Blinded by the light

black-and-white warbler (Photo: Friends of Mount Auburn, Creative Commons license)

Black-and-white warblers are just one of hundreds of species and millions of individual birds currently making their way southward… and running into some major obstacles (Photo: Sandy Selesky, Creative Commons license)

.[This post from March 2012 bears repeating as we enter the Spring migration season.]

I’ve never been much for following trends. I’m more of a swim-against -the-current kind of gal. For example, I wrote this post while flying north-to-south across North America on a Delta jet, while at the same time millions of migratory birds were flying south-to-north along ancient sky routes.warbling vireo (Photo: Eric Bégin, Creative Commons license)By the time I get back home to southwestern Virginia there’s a good chance that wood-warblers will already be there, including one of the more easy-to-identify species, the black-and-white warbler (Mniotilta varia). And it shouldn’t be too long before blue-gray gnatcatchers (Polioptila caerulea) come back to my neighborhood. How do I know this? I’ve been using a great resource to help me figure out what to watch for—The Cornell Lab of Ornithology provides a wealth of information, including real-time bird migration reports and forecasts.

Sadly, one of the best, and worst, places to see a diverse array of migratory birds is at the base of tall buildings. The birds you’ll find are likely to be dead or injured. Others will be too exhausted to fly any further, making them very vulnerable to the scavenger species who have learned that migration season in the city means food is literally falling from the sky. One expert estimates as many as 100 million birds die in collisions with buildings every year. Songbirds are particularly susceptible to this hazard.

At night, migrating birds seem to be strongly attracted to artificial light and once inside the neon and fluorescent glow they’re reluctant to return to the darkness. High-rise glass and light are a deadly combination for these travelers—those that don’t collide with the buildings fly around and around as if caught in a sci-fi tractor beam until they drop from fatigue.blue-gray gnatcatcher (Photo: Jerry Oldenettel, Creative Commons license)In some cities, bird-loving volunteers organize rescue teams who arrive before sunrise to beat gulls, free-roaming cats, raccoons, coyotes, and others to the survivors. The injured are transported to wildlife rehabilitators for care, the dead are collected and counted.  The Chicago Bird Collision Monitors have reported finding an average of 5,000 birds on the streets and sidewalks during the annual spring and fall migrations. In Toronto alone the Fatal Light Awareness Program (FLAP) has documented bird-building collisions for over 140 species.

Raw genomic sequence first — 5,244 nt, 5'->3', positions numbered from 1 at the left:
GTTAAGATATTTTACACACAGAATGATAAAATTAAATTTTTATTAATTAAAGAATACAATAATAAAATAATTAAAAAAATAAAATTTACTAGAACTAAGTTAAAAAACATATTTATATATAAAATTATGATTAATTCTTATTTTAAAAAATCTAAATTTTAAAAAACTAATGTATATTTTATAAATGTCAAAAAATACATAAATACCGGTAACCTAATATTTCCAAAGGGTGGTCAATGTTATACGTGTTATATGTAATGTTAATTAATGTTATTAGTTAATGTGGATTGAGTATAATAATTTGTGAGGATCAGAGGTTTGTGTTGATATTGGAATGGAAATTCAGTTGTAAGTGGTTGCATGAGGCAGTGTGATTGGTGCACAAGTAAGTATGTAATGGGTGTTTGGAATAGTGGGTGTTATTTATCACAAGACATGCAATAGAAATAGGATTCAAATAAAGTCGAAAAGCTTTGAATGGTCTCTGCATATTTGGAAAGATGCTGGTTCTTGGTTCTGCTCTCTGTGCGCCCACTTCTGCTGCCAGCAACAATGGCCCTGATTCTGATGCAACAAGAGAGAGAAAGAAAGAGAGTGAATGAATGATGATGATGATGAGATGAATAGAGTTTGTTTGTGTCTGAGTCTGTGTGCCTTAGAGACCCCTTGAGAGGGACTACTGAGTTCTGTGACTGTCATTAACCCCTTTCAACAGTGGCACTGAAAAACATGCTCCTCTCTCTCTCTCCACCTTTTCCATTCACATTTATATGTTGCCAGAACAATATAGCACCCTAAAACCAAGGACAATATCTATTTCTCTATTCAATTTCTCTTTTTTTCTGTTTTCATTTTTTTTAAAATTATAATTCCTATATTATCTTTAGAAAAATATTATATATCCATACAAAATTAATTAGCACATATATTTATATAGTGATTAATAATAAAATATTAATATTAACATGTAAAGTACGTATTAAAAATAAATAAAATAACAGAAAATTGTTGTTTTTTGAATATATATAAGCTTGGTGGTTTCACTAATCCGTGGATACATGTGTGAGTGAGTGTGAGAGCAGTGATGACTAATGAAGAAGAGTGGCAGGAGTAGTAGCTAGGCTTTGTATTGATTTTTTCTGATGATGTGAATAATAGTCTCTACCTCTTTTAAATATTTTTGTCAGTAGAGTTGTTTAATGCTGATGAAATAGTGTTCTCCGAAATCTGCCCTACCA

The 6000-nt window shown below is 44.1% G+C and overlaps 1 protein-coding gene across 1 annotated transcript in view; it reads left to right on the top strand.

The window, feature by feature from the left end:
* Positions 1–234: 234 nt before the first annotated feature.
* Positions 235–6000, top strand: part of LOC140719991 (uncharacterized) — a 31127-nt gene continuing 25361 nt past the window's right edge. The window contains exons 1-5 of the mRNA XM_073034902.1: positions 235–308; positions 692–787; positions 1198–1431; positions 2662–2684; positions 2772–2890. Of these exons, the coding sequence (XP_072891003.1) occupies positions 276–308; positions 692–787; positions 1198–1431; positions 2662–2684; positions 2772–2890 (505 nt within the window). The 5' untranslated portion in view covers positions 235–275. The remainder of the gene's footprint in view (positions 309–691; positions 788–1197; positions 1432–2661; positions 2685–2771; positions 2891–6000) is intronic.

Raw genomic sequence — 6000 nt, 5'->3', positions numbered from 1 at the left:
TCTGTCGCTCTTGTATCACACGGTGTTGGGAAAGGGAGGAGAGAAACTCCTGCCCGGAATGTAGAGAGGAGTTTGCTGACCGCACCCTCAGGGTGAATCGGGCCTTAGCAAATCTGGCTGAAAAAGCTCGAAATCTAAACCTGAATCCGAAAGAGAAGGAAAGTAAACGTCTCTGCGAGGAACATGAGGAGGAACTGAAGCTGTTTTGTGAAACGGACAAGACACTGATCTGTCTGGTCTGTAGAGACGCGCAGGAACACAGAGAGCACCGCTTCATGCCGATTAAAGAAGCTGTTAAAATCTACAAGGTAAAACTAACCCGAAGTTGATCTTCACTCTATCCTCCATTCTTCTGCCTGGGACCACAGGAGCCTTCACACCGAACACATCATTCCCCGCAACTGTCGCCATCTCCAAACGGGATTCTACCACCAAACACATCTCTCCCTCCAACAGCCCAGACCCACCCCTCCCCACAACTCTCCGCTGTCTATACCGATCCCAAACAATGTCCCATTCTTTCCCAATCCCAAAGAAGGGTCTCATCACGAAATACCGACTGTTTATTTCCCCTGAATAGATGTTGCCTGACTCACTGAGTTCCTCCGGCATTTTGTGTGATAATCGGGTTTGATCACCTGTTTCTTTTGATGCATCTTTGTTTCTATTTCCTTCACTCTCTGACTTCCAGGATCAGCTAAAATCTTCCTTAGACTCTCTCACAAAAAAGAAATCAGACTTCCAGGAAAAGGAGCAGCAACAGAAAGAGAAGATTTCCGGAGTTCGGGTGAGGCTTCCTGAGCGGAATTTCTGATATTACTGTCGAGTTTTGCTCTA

No one wants to add to his or her birding life list this way.

Thankfully, FLAP has some simple suggestions for reducing the carnage:

  • Turn off the office lights and close the blinds when you leave at the end of the day, and ask your co-workers to do the same.
  • Talk to the building’s maintenance supervisor and cleaning staff to explain their critical role in creating a bird-friendly building.
  • If you notice dead and/or injured birds on the ground around your building, consider organizing a group of coworkers to serve as rescuers and team with wildlife rehabilitators in your area.
  • FLAP recommends keeping a supply of paper grocery bags on hand for rescues. Once a bird has been placed inside the top can be folded over and stapled shut. This does not create an air-tight seal so there’s no need to poke air holes in the bag, and the darkness inside the bag will help calm the bird so it doesn’t injure itself further.

Before you forget, why not leave a reminder on your computer screen or near your office door? If you make it just a little harder to see migratory birds in the urban jungle you may end up making it just a little easier to continue seeing migratory birds in the future.

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© 2012 Next-Door Nature—no reprints without written permission from the author (I’d love for you to share my work. Just ask.). Thanks to these photographers for making their work available through a Creative Commons license: Sandy Selesky, Friends of Mount Auburn (black-and-white warbler); Eric Bégin (warbling vireo);   Jerry Oldenettel (blue-gray gnatcatcher); and Joe Penniston (downtown Chicago at night).

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